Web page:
This show, recorded at the Royal Albert Hall in London, England, is arguably one of the greatest shows they ever played. The band open with a roaring rendition of Born On The Bayou from their second album, Bayou Country, which features the tremolo effect that Fogerty would use throughout the bands short yet productive career. Green River comes next which is a fantastic blues style song in the key of E and features some wonderful blues fills from Fogerty. The song is definitely a highlight from their studio career and it’s great to hear such a fantastic live version which is almost note for note the same as the studio version. Usually I’m not one for songs being played live in the same they were recorded in the studio (hence my love for bands like The Allman Brothers Band, Derek and the Dominos & Cream) but Creedence Clearwater Revival are an exception for me. The songs are perfect on the albums and sound just as good when played live. Green River is followed by Tombstone Shadow, a 12 bar number which features some great bass playing from Stu Cook which along with Fogerty’s lead guitar work really make the song.

That’s followed by Travelin’ Band, a song from their 1970 album Cosmo’s Factory. This is in fact the first and only song from that album they would perform at this show which is criminal because that album has some fantastic moments. Fortunate Son comes next, one of the most well known anti-war songs of the 1960′s. From the moment the drums and bass come in you know that amazing riff is only seconds away from blowing your head off. Fogerty’s guitar tone on this particular rendition is wonderful, thicker than honey. You don’t get much better than this! Commotion, a song from their 1969 Green River album follows and clocks in at just over two and a half minutes in length. For such a great song this is too short! In fact a lot of Creedence Clearwater Revival songs are pretty short in length, I only wish the band could have extended this (and others) when playing live.

  1. Born On The Bayou
  2. Green River
  3. Tombstone Shadow
  4. Travelin’ Band
  5. Fortunate Son
  6. Commotion
  7. Midnight Special
  8. Bad Moon Rising
  9. Proud Mary
  10. Night Time Is The Right Time
  11. Good Golly Miss Molly
  12. Keep On Chooglin’

The album Willy And The Poor Boys contained some of their most interesting songs and one of them, Midnight Special, is played beautifully hear. John Fogerty starts the song on vocals with some fantastic guitar playing featuring a tremolo effect again. It’s a great song, I only wish they played more songs from that album apart from the two they played at this show, the other being Fortunate Son. Following Midnight Special is a cracking version of what is probably their most known song, Bad Moon Rising. It’s one of those songs that you know instantly from hearing the first chord.

Proud Mary is a song which is probably most associated with Tina Turner, in fact it’s one of her signature songs. But like most songs you just can’t beat the original version. Fogerty takes a great solo at around a minute and a half in and this song actually features backing vocals from the rest of the band. It was revealed in 1997 that Fogerty hated his band mates backing vocals on this song, saying They went as far as adding background vocals to ‘Proud Mary,’ and it sounded awful. They used tambourines, and it sounded no better.” This is an attitude of Fogerty’s that would cause the band to break up eventually a few years later. After Proud Mary comes Night Time Is The Right Time, the second cover to be played in the evening after Midnight Special. It’s a song by Nappy Brown which was originally recorded 13 years earlier in 1957 and the Creedence version is one of the highlights of the Albert Hall show.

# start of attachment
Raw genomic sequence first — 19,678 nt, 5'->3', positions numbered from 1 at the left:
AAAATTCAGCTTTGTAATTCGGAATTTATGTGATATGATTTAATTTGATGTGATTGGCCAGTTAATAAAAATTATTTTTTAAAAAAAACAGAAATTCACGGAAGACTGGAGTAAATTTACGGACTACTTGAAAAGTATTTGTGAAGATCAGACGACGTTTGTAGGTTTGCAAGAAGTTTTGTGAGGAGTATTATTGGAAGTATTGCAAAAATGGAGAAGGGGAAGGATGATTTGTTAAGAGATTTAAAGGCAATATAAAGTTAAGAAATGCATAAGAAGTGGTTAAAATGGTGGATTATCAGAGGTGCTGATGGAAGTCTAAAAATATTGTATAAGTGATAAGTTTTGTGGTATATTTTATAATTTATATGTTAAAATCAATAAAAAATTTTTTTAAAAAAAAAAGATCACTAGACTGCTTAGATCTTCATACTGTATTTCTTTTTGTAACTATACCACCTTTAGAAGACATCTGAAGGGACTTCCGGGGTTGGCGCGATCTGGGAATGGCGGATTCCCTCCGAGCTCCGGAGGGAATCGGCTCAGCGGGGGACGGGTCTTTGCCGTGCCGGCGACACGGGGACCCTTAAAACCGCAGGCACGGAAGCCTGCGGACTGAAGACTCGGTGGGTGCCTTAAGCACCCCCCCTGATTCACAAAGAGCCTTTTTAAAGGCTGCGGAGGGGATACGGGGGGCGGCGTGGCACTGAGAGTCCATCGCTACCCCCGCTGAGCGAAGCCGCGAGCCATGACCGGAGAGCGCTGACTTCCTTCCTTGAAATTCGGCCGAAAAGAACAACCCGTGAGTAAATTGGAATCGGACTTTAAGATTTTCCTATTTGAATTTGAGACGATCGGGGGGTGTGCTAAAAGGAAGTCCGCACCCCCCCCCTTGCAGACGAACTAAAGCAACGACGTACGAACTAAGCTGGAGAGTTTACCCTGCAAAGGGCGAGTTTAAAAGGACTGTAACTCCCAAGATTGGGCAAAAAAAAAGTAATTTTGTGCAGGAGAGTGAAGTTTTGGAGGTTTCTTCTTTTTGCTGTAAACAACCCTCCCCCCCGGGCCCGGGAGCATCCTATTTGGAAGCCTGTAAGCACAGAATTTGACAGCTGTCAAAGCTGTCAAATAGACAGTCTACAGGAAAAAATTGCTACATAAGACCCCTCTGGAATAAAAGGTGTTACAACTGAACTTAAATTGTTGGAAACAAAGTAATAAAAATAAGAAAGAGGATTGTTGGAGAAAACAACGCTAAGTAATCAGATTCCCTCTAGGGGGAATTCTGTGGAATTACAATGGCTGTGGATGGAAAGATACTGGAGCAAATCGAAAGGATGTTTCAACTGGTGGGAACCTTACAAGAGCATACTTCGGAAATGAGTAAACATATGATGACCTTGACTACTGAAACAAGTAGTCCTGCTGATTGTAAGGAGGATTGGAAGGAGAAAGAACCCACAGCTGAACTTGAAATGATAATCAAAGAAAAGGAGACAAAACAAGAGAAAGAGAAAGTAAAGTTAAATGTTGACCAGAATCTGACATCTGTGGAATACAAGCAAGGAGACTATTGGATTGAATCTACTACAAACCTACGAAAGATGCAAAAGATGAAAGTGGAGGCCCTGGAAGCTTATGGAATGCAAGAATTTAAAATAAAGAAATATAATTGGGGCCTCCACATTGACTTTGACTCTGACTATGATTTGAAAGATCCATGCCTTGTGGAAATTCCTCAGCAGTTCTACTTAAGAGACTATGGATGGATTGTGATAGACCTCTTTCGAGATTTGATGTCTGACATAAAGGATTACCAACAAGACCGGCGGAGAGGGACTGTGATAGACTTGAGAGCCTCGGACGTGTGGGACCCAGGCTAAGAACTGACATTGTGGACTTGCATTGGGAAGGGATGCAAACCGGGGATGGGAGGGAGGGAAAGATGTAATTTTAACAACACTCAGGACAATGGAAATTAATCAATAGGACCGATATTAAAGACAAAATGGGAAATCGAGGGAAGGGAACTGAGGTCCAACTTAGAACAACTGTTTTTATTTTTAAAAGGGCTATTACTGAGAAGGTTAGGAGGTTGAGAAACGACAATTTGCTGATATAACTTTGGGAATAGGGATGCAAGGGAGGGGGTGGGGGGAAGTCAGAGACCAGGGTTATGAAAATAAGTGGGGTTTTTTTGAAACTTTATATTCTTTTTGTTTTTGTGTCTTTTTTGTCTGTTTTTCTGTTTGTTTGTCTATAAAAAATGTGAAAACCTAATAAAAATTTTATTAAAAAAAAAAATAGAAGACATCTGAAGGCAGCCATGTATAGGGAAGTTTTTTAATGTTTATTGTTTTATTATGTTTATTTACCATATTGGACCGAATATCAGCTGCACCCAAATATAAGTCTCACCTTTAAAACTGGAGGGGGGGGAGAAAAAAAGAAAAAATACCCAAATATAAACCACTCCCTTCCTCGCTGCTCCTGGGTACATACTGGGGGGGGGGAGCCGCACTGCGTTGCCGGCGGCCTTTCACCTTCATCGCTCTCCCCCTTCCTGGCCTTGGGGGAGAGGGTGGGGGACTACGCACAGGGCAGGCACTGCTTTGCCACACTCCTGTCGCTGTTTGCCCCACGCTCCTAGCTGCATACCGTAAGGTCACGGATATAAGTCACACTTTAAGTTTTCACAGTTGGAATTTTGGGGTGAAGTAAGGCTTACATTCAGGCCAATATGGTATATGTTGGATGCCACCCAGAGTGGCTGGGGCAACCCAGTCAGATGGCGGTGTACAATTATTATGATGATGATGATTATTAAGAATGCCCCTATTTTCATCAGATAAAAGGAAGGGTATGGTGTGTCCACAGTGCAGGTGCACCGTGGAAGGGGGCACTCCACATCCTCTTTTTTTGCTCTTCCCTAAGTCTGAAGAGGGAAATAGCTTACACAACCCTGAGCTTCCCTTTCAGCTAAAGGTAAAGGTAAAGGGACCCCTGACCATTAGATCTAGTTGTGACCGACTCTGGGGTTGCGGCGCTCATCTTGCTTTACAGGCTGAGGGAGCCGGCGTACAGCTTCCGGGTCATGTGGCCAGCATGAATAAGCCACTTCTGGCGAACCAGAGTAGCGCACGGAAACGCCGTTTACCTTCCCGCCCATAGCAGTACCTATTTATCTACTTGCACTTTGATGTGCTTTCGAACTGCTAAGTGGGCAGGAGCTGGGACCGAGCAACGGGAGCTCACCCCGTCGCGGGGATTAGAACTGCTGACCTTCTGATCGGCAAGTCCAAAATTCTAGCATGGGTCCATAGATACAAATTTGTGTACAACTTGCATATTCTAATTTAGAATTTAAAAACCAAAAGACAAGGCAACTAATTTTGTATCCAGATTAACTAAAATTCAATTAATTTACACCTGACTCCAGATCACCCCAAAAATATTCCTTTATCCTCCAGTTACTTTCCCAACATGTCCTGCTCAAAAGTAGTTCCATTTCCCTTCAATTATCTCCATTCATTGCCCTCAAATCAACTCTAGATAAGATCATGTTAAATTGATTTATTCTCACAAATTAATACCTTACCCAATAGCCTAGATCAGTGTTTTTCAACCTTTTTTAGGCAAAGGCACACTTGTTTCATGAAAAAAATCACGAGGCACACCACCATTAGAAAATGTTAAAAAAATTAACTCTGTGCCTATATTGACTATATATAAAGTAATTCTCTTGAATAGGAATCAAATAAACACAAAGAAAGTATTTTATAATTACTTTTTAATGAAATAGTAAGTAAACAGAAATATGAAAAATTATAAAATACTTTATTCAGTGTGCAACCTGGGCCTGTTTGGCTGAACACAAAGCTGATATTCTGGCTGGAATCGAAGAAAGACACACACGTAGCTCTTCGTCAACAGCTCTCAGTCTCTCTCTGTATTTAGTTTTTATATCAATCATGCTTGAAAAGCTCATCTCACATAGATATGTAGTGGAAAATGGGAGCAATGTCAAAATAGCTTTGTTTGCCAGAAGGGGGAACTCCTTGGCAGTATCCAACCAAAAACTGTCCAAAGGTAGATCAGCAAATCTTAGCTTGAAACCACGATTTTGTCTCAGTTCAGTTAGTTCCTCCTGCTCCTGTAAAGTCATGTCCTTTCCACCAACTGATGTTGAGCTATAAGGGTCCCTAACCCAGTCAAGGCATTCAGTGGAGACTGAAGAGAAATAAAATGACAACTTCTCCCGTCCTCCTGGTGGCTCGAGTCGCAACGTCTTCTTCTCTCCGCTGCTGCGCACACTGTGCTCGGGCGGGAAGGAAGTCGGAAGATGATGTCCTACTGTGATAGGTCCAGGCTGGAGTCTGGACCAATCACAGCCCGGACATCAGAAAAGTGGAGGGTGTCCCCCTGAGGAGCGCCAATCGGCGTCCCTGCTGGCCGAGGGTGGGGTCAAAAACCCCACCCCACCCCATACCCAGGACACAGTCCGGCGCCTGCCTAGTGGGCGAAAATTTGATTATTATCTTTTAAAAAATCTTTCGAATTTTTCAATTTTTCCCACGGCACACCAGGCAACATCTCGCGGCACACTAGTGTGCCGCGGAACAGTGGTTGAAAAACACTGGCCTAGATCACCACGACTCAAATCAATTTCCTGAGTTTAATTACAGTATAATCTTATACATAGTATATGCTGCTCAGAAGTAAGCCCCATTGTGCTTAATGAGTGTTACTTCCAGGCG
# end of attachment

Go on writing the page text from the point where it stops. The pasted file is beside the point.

The band finish with two songs from their Bayou Country album, the first a song originally recorded by Little Richard in 1958 called Good Golly Miss Molly. The band (Fogerty in particular) really had a knack for re-working 50′s classics and this is no exception. Keep On Chooglin’ is the final track and is more of a loose jam song compared to most other songs Creedence played and wrote and remains on the same chord from start to finish. It features some great harmonica playing and Doug Clifford is an absolute beast on the drums! The crowd must have been pleased considering they gave the band a non-stop four and a half minute standing ovation at the end. What a show!

A lot of stick has been given to John Fogerty over the years but you can’t take anything away from his songwriting abilities. Later on in the bands career (later in 1970 in fact) Tom Fogerty (rhythm guitarist and brother of band leader John Fogerty) quit during the recording of their Pendulum album which then transformed the band from a quartet to a trio. This would be the beginning of the end for the band with the lack of a second guitar becoming evident in their live shows and the disaster of an album Mardi Gras in 1972 when Fogerty only provided three songs for the album, with Stu Cook (bassist) and Doug Clifford (drummer) providing six between them. There’s no doubt that the magic of Creedence Clearwater Revival resided within John Fogerty.

But going back to this bootleg, it’s certainly one of the best you’ll ever hear in terms of music and quality. Sure there’s a slight dull hiss through some of the songs but for a recording that is now 44 years old you can’t really complain. There are a lot worse recordings out there. This show really did capture the band at the height of their powers. It’s hard to believe that they released three albums in 1969 alone, going on to release another two in 1970. One of the greatest bands of all time, no doubt. And this is one of the greatest shows they played.